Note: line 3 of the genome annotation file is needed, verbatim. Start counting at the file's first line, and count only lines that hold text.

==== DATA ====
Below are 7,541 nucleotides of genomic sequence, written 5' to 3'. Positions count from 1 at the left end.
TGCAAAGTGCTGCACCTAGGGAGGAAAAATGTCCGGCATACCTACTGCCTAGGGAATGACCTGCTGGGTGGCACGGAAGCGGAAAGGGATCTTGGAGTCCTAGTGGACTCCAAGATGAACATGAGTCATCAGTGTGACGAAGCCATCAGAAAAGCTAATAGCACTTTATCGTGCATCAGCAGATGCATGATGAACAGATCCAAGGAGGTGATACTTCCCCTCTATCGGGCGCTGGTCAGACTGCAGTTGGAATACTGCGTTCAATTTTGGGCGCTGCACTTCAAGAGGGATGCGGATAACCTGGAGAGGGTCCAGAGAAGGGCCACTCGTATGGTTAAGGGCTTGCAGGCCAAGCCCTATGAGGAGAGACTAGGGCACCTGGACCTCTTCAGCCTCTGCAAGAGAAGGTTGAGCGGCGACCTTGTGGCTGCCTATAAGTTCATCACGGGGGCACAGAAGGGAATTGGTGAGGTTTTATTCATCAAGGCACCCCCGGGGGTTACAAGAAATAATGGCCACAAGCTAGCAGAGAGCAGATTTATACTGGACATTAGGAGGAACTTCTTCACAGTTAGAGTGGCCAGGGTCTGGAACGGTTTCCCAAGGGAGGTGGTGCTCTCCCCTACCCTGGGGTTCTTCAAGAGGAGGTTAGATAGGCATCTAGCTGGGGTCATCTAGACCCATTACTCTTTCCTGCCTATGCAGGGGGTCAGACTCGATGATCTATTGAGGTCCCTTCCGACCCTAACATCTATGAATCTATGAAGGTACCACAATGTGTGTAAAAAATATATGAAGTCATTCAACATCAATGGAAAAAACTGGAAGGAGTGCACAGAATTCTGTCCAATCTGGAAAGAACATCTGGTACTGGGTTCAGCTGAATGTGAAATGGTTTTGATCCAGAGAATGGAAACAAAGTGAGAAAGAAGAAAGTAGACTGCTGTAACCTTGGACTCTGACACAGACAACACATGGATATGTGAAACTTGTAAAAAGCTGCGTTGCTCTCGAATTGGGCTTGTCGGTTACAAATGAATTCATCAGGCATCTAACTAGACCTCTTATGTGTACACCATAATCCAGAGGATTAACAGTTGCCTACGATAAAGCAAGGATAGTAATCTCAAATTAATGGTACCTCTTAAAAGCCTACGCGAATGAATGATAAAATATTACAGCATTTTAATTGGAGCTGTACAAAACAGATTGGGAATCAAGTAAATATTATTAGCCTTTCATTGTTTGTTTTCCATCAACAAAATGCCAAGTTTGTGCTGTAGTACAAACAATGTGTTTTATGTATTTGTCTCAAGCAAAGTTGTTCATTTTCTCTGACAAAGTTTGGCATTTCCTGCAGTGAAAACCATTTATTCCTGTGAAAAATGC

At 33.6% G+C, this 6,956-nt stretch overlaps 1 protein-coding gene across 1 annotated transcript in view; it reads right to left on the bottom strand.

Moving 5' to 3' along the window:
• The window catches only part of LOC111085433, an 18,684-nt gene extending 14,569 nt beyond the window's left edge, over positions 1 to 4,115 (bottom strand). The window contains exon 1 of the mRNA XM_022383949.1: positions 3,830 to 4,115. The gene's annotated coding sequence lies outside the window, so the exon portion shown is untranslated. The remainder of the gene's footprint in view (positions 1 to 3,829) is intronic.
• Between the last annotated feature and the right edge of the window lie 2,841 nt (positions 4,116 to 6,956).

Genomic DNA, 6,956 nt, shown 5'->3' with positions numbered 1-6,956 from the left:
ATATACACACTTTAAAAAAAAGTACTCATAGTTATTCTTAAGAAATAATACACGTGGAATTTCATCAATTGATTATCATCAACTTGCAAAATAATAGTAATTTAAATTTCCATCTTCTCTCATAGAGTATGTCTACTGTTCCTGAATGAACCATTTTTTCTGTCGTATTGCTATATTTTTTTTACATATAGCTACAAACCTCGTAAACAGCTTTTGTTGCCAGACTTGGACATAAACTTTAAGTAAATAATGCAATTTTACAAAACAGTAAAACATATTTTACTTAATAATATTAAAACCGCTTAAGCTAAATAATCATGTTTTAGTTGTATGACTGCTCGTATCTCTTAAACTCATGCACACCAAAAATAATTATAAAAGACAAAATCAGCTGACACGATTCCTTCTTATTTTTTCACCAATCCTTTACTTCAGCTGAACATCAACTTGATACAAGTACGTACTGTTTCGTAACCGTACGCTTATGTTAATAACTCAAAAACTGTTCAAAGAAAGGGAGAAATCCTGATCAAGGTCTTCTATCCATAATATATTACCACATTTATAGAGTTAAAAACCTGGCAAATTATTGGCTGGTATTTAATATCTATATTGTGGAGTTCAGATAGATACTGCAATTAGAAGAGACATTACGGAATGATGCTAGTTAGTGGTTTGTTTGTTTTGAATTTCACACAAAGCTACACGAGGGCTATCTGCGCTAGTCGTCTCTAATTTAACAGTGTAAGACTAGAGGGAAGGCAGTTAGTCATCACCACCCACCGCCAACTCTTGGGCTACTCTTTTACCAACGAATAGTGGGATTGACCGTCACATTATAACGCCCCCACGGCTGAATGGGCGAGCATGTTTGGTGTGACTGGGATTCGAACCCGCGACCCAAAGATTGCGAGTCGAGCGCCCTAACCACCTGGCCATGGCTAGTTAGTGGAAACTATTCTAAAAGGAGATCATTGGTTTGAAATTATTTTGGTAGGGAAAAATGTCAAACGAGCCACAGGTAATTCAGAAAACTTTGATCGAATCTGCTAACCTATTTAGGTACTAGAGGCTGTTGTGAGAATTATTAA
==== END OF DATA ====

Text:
At 33.6% G+C, this 6,956-nt stretch overlaps 1 protein-coding gene across 1 annotated transcript in view; it reads right to left on the bottom strand.